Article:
The book goes on to make all sorts of different connections about various technologies and their impact on our faith, such as how the invention of the telegraph and the resultant overabundance of information dislocated from context led to relativism’s denial of absolute truth, or how image culture has, amidst other more negative consequences, restored the importance of the right brain and “serving as a helpful corrective to the tyranny of fixed categories”.

This all raises interesting questions about the nature of belief in Jesus – at what point does a person become “saved”?* When did the disciples become “saved”? I think the notion of a continuum is more helpful than that of an on/off switch – is your trajectory pointed towards Jesus or away? I’m a big believer that you can’t lose your salvation because you didn’t earn it in the first place, but at what point do you receive it? A lot of Kingdom theology (about prayer, healing, supernatural things etc) depends on the concept of someone being “in Christ”, and rightly so. Simply put, if someone is a disciple of Christ, they have authority (like when Jesus says to his disciples that he has given them the keys to the kingdom). But surely that means there must be a point at which you are given this authority which you did not have before? Plus, Pauls letters seem to echo this “one minute you’re an unbeliever/next minute you’re a new creation” thinking. But, Hipps rightly questions the way this mode of thinking has been pumped up on steroids since the print age:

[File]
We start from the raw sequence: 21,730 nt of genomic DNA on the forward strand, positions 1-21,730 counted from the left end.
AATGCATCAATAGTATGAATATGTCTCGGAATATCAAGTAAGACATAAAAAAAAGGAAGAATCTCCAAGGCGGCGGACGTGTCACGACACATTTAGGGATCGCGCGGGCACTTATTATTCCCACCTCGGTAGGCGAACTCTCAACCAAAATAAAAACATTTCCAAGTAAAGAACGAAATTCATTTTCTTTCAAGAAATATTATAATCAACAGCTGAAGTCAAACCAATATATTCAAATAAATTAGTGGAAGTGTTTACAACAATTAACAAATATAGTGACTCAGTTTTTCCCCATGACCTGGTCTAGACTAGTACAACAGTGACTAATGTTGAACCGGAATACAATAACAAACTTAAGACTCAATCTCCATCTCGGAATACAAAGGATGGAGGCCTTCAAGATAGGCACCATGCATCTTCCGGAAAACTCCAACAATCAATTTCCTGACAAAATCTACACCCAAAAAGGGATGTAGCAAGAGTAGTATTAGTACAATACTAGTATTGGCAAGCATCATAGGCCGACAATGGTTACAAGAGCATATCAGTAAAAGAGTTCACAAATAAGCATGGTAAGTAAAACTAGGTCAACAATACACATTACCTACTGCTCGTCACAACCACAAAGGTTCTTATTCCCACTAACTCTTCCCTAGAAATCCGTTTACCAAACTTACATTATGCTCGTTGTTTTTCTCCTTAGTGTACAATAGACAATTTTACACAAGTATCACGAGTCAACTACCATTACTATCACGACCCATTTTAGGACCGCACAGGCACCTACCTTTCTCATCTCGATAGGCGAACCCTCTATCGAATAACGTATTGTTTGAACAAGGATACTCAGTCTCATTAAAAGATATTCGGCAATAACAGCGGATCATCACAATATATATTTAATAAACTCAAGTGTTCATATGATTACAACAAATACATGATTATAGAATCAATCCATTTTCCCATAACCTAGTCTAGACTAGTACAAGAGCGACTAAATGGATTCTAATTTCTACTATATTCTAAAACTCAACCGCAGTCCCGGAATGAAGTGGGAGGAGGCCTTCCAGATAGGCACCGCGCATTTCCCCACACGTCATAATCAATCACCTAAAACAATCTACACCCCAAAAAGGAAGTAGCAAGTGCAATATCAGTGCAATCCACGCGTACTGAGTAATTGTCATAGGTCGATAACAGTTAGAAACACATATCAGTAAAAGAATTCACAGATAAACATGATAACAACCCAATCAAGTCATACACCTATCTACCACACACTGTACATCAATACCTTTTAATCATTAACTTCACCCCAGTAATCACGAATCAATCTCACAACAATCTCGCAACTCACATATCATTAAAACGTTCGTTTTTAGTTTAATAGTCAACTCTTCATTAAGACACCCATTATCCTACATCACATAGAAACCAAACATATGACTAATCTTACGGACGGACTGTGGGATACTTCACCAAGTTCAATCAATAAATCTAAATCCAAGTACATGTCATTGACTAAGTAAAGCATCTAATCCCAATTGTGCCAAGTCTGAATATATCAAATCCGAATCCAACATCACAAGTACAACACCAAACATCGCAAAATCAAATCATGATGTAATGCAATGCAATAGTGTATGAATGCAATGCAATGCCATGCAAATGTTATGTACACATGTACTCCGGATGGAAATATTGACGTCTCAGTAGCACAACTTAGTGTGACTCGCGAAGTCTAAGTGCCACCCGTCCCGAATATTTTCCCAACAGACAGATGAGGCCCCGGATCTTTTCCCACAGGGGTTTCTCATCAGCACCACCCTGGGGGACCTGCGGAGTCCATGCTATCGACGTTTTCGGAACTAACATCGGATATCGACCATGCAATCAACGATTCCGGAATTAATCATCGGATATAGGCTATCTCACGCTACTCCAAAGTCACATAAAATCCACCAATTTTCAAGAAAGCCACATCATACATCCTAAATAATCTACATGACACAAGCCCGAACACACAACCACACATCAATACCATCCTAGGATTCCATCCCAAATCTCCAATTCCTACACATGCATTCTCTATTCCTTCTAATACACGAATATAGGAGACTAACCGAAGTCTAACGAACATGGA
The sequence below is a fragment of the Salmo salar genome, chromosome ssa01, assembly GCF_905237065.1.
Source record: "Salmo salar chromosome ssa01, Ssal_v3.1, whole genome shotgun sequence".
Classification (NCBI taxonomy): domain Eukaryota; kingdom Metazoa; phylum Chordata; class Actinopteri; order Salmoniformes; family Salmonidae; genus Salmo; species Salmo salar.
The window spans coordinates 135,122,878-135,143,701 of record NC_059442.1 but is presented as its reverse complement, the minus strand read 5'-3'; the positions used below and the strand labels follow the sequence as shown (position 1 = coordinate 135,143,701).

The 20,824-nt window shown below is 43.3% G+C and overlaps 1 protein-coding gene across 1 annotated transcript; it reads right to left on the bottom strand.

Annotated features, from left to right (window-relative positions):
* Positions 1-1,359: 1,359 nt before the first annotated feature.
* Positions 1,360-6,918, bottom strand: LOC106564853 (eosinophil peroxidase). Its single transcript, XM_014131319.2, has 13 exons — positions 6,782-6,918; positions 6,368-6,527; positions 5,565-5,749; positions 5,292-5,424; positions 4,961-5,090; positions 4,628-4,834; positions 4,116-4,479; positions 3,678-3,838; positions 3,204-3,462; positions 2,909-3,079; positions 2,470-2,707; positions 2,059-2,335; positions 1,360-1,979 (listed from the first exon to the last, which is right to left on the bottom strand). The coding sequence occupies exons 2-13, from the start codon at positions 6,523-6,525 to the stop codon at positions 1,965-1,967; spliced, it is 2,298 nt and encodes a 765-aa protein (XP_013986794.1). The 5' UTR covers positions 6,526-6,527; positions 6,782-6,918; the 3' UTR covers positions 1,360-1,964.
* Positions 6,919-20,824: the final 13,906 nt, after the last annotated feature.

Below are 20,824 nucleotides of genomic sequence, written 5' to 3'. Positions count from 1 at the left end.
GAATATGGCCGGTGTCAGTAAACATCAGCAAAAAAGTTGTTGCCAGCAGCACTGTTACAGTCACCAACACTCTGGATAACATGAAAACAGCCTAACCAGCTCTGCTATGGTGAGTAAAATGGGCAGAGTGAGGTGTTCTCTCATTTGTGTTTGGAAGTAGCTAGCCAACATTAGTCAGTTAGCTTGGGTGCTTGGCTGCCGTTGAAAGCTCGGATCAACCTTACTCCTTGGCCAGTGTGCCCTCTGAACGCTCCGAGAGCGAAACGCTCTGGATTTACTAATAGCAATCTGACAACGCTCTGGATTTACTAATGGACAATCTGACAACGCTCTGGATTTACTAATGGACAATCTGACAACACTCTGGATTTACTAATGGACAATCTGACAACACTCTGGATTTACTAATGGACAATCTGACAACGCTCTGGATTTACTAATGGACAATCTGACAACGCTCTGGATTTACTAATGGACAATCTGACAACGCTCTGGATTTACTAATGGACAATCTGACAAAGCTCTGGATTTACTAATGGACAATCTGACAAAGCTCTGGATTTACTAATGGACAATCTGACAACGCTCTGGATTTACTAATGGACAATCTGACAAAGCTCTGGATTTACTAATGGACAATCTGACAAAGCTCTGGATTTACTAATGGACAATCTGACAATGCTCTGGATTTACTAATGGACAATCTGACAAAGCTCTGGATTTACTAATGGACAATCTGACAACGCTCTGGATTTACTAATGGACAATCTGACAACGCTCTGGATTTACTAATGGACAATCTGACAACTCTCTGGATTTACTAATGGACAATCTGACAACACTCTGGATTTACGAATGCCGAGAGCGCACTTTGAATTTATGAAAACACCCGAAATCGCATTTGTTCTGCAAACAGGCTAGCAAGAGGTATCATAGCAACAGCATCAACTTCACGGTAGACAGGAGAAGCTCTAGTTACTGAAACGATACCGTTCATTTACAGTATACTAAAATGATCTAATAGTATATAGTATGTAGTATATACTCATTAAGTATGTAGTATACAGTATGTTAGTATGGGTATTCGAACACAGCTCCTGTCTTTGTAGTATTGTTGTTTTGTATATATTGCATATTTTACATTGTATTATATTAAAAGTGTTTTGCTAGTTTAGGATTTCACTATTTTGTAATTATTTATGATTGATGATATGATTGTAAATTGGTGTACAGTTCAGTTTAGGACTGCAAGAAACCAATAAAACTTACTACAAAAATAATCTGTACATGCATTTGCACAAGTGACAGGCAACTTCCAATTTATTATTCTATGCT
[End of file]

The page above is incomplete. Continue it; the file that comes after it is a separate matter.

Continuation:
Sometimes I wonder what would have happened if Thomas had died just seconds before his finger touched the wound. his man followed Jesus faithfully for three years as a friend and a disciple, but in that last moment before touching Jesus’ wounds he didn’t truly believe. Thomas was a follower of Jesus who wasn’t a believer. What do we do with this category with people? What does that mean for his eternal destiny?